CIRO DE LUCA / REUTERS
We have plenty of reasons to celebrate the vegans among us. But we committed to think about this dairy’s future and in doing so I have avoided the cow-versus-other-milk health implications. Now I have reason to reconsider:
A new study exonerates dairy fats as a cause of early death, even as low-fat products continue to be misperceived as healthier.
As a young child I missed a question on a psychological test: “What comes in a bottle?”
The answer was supposed to be milk. Continue reading
Yesterday, in our continued quest to consider the future of a family dairy farm, we visited what must be the largest such farm in central Costa Rica. At 7,545 feet above sea level overlooking the valley from the northern slope, it may also be the highest.
It has eight times the land and double the cows compared to where we are based, 10 miles north and about 1,000 feet lower in altitude. That farm also has dairy goats. More on other implications of the visit later. Here, a quick note on feed. We had noticed on the dairy where we live that pineapple is part of the diet of the cows.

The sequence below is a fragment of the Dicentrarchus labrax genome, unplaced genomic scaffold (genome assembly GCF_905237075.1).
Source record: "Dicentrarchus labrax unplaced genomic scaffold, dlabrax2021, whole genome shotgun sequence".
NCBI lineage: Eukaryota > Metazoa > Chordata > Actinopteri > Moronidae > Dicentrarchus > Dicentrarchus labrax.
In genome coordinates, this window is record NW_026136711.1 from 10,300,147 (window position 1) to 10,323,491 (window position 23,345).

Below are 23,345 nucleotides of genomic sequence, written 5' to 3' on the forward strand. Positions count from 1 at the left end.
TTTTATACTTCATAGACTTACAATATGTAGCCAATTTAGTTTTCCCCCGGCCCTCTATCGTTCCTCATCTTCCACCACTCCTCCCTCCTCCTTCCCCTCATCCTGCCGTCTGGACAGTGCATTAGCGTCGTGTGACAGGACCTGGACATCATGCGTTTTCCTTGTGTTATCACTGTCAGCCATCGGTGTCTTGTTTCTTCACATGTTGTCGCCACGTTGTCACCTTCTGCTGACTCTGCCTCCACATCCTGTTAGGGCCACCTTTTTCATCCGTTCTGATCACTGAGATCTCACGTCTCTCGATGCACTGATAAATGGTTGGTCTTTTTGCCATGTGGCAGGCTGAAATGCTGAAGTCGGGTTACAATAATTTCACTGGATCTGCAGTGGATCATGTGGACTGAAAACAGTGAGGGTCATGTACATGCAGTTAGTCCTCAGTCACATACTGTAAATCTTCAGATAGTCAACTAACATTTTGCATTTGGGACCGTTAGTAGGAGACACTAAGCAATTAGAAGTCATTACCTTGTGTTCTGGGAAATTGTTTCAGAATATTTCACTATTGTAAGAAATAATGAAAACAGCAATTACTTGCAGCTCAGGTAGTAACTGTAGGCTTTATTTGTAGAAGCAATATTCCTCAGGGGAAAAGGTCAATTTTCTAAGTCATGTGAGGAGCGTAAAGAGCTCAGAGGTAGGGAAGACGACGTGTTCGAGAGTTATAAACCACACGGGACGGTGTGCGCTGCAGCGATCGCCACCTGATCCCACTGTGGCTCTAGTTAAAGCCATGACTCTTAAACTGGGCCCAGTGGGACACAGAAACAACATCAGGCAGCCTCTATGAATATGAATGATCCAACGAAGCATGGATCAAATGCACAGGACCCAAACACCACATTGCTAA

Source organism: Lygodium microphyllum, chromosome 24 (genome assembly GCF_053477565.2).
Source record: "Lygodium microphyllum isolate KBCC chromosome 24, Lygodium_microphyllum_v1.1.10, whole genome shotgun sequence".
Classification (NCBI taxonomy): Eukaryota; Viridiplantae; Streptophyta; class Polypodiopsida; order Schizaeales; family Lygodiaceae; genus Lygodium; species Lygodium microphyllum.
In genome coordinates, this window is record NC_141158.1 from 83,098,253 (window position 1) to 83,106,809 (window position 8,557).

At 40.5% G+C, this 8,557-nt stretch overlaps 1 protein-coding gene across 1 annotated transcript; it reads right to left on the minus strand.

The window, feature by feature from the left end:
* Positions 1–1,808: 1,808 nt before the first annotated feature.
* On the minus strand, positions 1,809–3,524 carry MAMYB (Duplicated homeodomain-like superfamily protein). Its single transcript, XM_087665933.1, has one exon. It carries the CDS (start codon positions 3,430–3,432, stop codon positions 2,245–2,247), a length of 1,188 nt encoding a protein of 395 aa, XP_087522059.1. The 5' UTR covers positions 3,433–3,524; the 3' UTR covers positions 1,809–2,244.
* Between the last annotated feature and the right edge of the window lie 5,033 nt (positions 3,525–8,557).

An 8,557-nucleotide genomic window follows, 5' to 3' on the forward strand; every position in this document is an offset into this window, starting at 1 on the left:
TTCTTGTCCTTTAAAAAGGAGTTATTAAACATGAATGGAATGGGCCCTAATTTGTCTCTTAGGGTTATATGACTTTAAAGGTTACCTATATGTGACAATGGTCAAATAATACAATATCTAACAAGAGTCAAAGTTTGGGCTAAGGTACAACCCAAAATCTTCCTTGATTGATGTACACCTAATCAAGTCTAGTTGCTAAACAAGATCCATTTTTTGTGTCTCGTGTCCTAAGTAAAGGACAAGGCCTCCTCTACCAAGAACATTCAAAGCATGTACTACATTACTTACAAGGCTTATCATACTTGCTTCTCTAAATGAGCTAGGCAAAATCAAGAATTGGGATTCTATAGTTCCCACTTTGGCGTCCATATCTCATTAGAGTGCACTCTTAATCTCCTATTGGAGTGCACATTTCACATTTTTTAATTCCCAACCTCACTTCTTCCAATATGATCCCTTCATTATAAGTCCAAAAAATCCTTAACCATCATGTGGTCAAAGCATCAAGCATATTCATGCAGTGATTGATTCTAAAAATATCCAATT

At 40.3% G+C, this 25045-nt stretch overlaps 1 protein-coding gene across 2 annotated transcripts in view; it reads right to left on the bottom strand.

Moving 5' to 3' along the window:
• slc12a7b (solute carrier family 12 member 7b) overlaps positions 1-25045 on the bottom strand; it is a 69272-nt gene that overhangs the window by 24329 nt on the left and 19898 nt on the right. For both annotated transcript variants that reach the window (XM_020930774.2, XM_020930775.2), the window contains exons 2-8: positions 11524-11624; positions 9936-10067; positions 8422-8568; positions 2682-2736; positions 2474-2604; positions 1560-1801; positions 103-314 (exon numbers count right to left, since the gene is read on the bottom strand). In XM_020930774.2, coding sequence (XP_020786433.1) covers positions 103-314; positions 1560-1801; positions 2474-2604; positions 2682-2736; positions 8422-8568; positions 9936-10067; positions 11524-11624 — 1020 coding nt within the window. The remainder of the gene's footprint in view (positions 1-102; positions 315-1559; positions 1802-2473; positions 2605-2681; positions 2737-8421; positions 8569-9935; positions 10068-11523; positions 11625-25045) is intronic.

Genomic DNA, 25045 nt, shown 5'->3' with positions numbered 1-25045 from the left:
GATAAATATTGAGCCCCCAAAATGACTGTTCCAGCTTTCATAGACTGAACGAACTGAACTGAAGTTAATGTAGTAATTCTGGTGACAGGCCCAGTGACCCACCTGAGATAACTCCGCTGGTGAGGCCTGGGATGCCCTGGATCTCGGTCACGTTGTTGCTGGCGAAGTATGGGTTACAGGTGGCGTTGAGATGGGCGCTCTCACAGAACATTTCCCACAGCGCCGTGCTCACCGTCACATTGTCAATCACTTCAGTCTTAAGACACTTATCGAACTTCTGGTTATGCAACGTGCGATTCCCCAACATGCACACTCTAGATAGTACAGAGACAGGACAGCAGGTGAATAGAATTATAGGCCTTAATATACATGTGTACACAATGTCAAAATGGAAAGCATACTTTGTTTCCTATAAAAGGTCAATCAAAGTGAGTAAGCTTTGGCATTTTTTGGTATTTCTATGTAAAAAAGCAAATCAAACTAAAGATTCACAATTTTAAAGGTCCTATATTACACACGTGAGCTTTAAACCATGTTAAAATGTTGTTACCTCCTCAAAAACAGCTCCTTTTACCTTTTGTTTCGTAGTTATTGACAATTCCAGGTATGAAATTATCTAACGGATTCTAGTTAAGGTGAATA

The dairy manager had explained that this is an important part of the nutritional mix. Despite our surprise we had not asked more about it. Yesterday we did, and the answer was another surprise. Milk production rises 10% or more with the pineapple added to the feed. The animals are healthier because of the fiber content of the fruit, compared to cows eating grains such as corn or soy. Plus, the methane bi-product is significantly decreased. Food produced in a dairy making this dietary change represents one small step toward reducing greenhouse gas emissions.
In the type of coincidence I never expect, but always enjoy, this article was near the top of my news feed today. Thanks to Judith Lewis Mernit and colleagues at the Yale School of Forestry & Environmental Studies for take my yesterday’s lesson and adding some important detail:
Emissions from the nearly 1.5 billion cattle on earth are a major source of methane, a powerful greenhouse gas. Now, researchers in California and elsewhere are experimenting with seaweed as a dietary additive for cows that can dramatically cut their methane production.